When we started MWRC in 2007, we thought Ruby was pretty darn special, and we had two major goals: First, we wanted to help establish and grow the local Ruby community in the Intermountain West. We loved Ruby and wanted more Rubyists. Second, we wanted to create a gathering place for local developers to see Ruby community leaders and share in ideas that could shape their careers and the future of the community.
In 2007, it was quite rare for a local Ruby enthusiast to find a job willing to take a chance on this "toy language". Today, it's the opposite, where Ruby shops are competing for talented local developers. There are now active user groups all across the region, even code schools, training up and enriching the next generation of Rubyists.
When we began, it was still difficult to find high-quality Ruby content, and we wanted to help bring great ideas and thinkers in front of the local community. In our first year, we partnered with a brand-new company called Confreaks to record and release the videos from the conference and post them online. Now, Confreaks has thousands of presentations that people can view anytime, for free, including all past MountainWest talks.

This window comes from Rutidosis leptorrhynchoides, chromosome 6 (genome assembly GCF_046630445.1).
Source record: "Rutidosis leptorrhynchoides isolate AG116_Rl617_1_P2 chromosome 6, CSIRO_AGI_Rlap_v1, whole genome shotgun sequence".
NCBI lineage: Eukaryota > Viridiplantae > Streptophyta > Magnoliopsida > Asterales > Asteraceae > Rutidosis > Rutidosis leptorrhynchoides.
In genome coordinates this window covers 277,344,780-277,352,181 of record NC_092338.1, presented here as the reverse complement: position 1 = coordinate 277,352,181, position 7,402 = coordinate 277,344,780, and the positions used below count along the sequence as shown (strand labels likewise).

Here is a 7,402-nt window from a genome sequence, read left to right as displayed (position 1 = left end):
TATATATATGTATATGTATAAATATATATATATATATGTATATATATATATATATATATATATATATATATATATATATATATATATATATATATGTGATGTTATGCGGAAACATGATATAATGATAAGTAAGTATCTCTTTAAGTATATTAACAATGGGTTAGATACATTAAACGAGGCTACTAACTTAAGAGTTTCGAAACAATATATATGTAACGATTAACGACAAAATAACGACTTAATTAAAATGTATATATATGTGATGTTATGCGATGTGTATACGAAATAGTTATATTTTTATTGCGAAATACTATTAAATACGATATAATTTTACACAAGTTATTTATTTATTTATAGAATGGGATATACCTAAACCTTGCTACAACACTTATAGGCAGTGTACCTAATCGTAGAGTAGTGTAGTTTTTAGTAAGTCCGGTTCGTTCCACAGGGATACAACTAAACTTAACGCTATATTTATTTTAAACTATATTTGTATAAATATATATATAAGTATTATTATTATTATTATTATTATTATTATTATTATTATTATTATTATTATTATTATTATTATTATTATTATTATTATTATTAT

It's hard to see the changes as they happen, but when we look back, everything has changed, and we think it's been for the better.
We are so pleased and humbled to have been able to play even a small part in helping bolster the local Ruby community. Of course we're not done. We love Ruby and our Ruby friends, are pleased to watch the community continue to grow and include new folks. We'd love to help foster the next generation of Ruby community events, so if you have ideas, drop us a line!
The feedback we get most is that MountainWest has a special feeling: small, close-knit, pushing new and sometimes radical ideas. The intention is to leave people with at least one idea that changes how they look at programming from then on (and maybe a few new friends). We hope for this to be our legacy, and that others carry it forward.
MountainWest has always been a community project. It's been by the community as much as for them.
The reason we've been able to do 10 of them, year after year, is the community of volunteers who help, the organizers, the speakers, the sponsors who make it possible, and mostly local Rubyists like you, who give it a reason to exist, who pay hard-earned dollars and take time away from work (and often even family) to participate.
We're incredibly humbled to have participated in a community of such amazing people, and we can't wait to see what you do next.